For the evaluation of a 10-episode videogame promoting increased fruit and vegetable (FV) consumption to elementary-aged youth, programming for online parent and child data collection questionnaires was finalized, and the questionnaires were beta tested by staff prior to enrolling participants in the study. Recruitment, enrollment, and data collection activities were initiated, and a total of 800 participants (400 children, 400 parents) were enrolled in the study. A meeting was held with the dietary data collection team, a refresher training on interview skills was conducted, and practice interviews were completed. Children and parents are currently participating in the intervention and data collection activities, including post-intervention interviews. Recruitment, enrollment, and data collection were initiated for the objective of Evaluating and refining a hypothesized theoretical model of youth physical activity (PA) behavior. The recruitment goal of 500 participants was attained; however, after conferring with our statistician, the sample size was increased to 1,000 (500/age group) to enable us to more fully examine model functioning among the two groups.
For our objective to Validate a scale measuring youth PA problem solving ability and examine the relationship between PA problem solving ability, PA self efficacy, and PA, the CNRC database of families who have expressed interest in participating in studies was searched for 14- to 17-year olds who qualify for the study, and a recruitment list was generated. A study logo is being developed and will be used on the questionnaire and recruitment materials.
The ADODR monitors activities for the project by routine site visits, and review of major purchases of supplies/equipment, use of SCA funds for foreign travel, and submission of grant applications by investigators funded through the SCA.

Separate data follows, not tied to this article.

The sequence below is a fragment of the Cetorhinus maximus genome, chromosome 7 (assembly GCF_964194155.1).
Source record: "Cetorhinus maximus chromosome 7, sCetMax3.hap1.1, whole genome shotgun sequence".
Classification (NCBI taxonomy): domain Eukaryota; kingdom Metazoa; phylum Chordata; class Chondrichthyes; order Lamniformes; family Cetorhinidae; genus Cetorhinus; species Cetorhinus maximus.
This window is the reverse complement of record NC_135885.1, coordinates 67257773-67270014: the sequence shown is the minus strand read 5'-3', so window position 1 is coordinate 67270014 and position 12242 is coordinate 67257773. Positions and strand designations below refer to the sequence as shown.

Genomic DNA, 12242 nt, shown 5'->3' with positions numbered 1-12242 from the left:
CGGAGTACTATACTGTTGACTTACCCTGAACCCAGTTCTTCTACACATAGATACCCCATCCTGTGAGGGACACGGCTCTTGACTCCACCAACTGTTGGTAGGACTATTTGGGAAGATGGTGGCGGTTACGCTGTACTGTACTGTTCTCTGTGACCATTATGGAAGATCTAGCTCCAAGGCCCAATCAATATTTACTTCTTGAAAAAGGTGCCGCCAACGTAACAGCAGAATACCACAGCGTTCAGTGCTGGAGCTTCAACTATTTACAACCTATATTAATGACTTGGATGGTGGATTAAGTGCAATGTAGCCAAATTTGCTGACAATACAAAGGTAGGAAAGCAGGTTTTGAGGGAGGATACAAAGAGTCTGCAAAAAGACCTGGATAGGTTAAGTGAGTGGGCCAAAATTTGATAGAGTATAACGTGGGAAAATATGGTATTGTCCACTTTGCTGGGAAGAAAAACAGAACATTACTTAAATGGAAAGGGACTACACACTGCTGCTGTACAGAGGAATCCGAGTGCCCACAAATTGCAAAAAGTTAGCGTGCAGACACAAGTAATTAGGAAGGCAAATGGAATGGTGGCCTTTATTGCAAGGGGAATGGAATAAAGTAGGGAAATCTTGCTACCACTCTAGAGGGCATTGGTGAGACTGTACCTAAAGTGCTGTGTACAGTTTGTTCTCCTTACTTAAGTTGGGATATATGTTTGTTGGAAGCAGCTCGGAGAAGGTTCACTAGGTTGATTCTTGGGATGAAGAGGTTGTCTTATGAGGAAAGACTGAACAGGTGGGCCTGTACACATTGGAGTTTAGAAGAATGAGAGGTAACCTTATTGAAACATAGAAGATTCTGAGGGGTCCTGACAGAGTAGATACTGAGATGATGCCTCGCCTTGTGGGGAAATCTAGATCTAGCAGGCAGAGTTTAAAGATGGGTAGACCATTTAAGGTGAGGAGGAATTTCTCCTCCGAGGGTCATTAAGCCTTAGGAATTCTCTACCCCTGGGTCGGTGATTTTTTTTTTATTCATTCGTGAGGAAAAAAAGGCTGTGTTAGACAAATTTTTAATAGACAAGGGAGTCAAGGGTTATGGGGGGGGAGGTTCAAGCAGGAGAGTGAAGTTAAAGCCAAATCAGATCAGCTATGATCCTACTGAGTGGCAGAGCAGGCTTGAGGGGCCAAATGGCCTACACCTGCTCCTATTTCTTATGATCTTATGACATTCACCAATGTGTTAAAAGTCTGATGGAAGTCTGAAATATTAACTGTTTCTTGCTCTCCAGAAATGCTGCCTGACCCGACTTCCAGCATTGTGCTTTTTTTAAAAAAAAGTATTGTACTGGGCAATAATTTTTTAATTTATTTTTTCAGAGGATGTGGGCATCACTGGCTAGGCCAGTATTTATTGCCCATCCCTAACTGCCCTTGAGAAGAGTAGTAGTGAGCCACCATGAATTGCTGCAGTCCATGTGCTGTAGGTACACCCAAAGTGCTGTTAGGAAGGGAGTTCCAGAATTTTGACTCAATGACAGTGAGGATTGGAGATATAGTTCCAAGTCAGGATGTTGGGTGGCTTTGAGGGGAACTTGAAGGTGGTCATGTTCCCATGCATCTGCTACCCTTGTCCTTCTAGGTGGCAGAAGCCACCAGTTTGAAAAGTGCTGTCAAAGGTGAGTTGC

Models are not just found on runways. Youth are less physically active than recommended, with continued decreases throughout childhood and adolescence. Theory can help predict, explain, and understand behavior, and provides a blueprint for intervention research; however, there is not a good theoretical model of youth physical activity. Investigators at the Children's Nutrition Research Center in Houston, Texas, have developed a theoretical model that incorporates factors likely associated with youth physical activity. They are currently conducting a study to see if the model predicts physical activity. Ultimately, this research will provide a tested theoretical model of youth physical activity behavior that can be used to guide research to help youth be more physically active.
Videogame helps children eat fruit and vegetables. Fruit and vegetables have been associated with reduced risk of chronic diseases, such as certain types of cancer. However, today's children eat less than the recommended amounts of fruit and vegetables each day. Setting a goal and making a plan of how to achieve it may be an effective technique for encouraging healthy eating habits. Investigators at the Children's Nutrition Research Center in Houston, Texas, designed a videogame to test this idea; 400 4th and 5th graders enrolled in a study to see if playing the videogame will help them eat more fruit and vegetables. This research will provide insight into ways to develop videogames that help children make healthy choices.